When a doctor first suggests that your child has autism, your immediate reaction might be disbelief and the urge to seek a second, third, or even fourth opinion.
Because autism is so different in every child, it is a tricky disorder to diagnose.
However, there are a few key ways in which doctors can efficiently identify autism in children, and if your infant or toddler is showing any of these signs of autism, you should visit your paediatrician immediately to express your concerns
Autism occurs at a young age, rather than being a disorder an older child might develop.
It is usually detected before the age of three, and many times much earlier.
The first signs or autism are usually delays or regression in speech communication.
Another early sign is abnormal behavior in group play situations and other social situations.
The first step to diagnosing autism is a thorough physical examination as well as a review of family history by a specialist.
Although your regular paediatrician will be able to spot unusual behaviour, you'll want your child to be examined by a professional who specializes in autism and other similar diseases to make sure your child is properly diagnosed.
The next step includes hearing tests. Sine language and social skill delays could be due to inadequate auditory sensations.
There are two types of auditory tests, one of which records the tones a child can hear and the other of which requires sedation and measures the brain response to certain tones.
Of course, the first method is preferred, since it does not require any use of a sedative.
After auditory testing, your doctor may encourage testing your child for Fragile X syndrome, which often times goes hand in hand with autism.
Metabolism can also be evaluated. To do this, your doctor will need a blood or urine sample to analyze DNA.
An MRI or CAT scan can also be helpful in diagnosing autism. The important thing is to work with doctors you trust.
Second opinions can be very helpful, but when your child has been diagnosed, stick with one doctor so that treatment is uniform and so that your child will get used to this person.
Autism is difficult to diagnose and even more difficult to treat, so remember that you should begin to learn as much as possible about the disorder as soon as your doctor identifies it.
If you have yet to speak with your doctor about abnormal behaviour in your child, do so immediately.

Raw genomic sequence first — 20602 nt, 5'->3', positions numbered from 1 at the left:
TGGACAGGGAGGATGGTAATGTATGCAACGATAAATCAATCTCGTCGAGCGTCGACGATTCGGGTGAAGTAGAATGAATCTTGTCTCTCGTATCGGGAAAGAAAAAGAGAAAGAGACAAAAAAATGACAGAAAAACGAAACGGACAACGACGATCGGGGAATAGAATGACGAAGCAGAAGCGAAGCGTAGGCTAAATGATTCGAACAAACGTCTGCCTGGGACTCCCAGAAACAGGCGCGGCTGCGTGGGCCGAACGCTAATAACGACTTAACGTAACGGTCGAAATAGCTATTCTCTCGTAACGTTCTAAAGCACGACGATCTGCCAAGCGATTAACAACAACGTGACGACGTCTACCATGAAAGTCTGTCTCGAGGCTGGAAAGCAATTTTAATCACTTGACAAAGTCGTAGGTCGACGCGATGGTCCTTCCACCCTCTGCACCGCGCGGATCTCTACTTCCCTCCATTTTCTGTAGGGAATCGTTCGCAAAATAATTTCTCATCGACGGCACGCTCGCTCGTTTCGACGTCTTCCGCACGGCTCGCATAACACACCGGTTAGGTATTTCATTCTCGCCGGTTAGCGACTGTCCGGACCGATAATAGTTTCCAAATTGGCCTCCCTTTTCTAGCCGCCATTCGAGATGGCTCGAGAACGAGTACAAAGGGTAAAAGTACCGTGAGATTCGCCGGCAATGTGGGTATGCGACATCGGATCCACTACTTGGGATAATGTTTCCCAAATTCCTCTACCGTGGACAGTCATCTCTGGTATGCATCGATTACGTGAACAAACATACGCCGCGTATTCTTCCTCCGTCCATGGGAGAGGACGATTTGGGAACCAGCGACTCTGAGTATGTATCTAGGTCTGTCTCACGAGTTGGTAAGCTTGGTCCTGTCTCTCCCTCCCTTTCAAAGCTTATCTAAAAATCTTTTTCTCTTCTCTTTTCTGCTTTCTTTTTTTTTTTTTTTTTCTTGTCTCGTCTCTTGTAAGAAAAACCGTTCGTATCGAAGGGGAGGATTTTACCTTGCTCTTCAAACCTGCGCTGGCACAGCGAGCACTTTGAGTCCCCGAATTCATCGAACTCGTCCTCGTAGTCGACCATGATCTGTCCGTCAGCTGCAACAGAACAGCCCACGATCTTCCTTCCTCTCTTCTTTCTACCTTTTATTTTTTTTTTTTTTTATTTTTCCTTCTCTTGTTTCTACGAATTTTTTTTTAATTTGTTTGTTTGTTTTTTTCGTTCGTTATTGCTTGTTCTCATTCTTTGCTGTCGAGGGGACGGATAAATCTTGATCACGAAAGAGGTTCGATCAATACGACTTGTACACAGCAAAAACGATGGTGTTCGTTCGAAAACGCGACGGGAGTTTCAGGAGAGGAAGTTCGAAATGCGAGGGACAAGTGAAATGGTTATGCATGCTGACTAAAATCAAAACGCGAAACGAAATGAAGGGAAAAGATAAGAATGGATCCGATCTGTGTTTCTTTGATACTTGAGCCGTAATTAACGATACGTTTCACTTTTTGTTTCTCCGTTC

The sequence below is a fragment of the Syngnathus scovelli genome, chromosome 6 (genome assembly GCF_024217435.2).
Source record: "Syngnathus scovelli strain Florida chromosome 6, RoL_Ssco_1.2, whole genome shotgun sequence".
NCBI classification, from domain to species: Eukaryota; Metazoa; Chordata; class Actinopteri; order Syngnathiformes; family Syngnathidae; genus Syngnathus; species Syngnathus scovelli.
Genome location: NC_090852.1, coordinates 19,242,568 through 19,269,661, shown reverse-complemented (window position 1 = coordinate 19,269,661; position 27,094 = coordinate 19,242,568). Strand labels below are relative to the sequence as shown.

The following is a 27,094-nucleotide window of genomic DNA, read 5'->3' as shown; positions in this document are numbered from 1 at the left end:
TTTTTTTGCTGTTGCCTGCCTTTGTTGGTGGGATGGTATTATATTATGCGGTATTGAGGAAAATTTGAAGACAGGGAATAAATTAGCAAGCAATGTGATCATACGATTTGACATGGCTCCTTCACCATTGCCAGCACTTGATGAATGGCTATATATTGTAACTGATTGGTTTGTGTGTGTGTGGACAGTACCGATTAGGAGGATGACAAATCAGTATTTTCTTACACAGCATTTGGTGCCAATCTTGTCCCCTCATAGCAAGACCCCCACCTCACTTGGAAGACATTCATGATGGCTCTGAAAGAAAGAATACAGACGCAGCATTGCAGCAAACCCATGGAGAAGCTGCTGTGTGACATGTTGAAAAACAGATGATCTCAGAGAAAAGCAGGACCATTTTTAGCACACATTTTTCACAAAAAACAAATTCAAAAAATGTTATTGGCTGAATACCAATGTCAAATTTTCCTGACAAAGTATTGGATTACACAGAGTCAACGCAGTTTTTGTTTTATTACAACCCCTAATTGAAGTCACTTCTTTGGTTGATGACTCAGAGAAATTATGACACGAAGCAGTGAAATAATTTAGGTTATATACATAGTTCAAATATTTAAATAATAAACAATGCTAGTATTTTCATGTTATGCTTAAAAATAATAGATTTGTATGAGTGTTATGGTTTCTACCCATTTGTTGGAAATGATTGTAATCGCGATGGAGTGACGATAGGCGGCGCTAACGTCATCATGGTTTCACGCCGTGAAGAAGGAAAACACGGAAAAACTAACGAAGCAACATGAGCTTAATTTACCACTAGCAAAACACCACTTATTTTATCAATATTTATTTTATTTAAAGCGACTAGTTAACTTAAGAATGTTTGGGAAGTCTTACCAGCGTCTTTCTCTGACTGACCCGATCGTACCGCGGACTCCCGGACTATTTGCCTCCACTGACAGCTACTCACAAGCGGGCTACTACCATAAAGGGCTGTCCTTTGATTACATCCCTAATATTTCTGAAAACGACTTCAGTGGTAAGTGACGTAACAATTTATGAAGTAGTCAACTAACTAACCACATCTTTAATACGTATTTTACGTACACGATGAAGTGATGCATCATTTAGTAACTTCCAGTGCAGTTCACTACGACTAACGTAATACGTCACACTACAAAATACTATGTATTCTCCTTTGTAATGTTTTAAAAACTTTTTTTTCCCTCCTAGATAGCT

By detecting autism early, you give your child a better chance at becoming a high-functioning individual with much more opportunities in life.
Eliminating the Source: What Causes Autism
Many parents hope that in finding a source of autism, this disorder can be cured or prevented.
Unfortunately, scientists have yet to find one single reason why children develop autism.
It is possible that someday autism will be linked to a specific gene abnormality, but the more likely source is not one thing, but a number of factors in a child's world.
Autism cannot be prevented or cured, so the best we can do to help autistic children and adults is be understanding and willing to compromise to make the world comfortable for them and ourselves.
First off, there are certain things that do not cause autism, and these myths should be laid to rest immediately.
Most importantly, bad parenting does not cause autism. In the past, mothers were blamed for traumatizing their children with cold parenting techniques, which was thought to lead to autism.
This is simply not true.
Autism is also not caused by malnutrition, although food allergies occur in my autistic children and some autistic children do benefit from taking daily vitamins.
There are many links between autism and the brain.
Most people with autism have larger brains and they are "wired" differently than a typical brain.
Differences occur in many parts of the brain, so it cannot be targeted to one specific brain malfunction overall, but rather a brain malfunction in general.
Autistic children also show signs of an immune deficiency. Evidence in this study is not yet strong, but research is still being done.
Many autistic individuals have other health problems related to immune deficiencies.
Overall, these things all seem to point to genetics.
Although autism is not the parents' fault, it is most likely that autism was found elsewhere on your family tree, and it is not uncommon for parents to raise more than one autistic child.
Autism may also be linked to vaccinations, although this is still being highly studied.
The benefits of vaccinations greatly outweigh the risks of them causing autism, so you should not deprive your child simply because you are fearful.
Talk to you doctor if you have concerns about vaccinations.
Nobody knows what causes autism.
Therefore, we can do nothing to prevent and cure it, but rather we can simply treat the autistic people in our lives with the best of our ability.
Becoming educated in autism is the key-the more you know about the disorder, the better you can help individuals who suffer from it.
Autism is a complex problem, and as researchers develop new understandings of the way it affects the body, better treatment options will become available, with the hope that someday we will be able to cure this disease.
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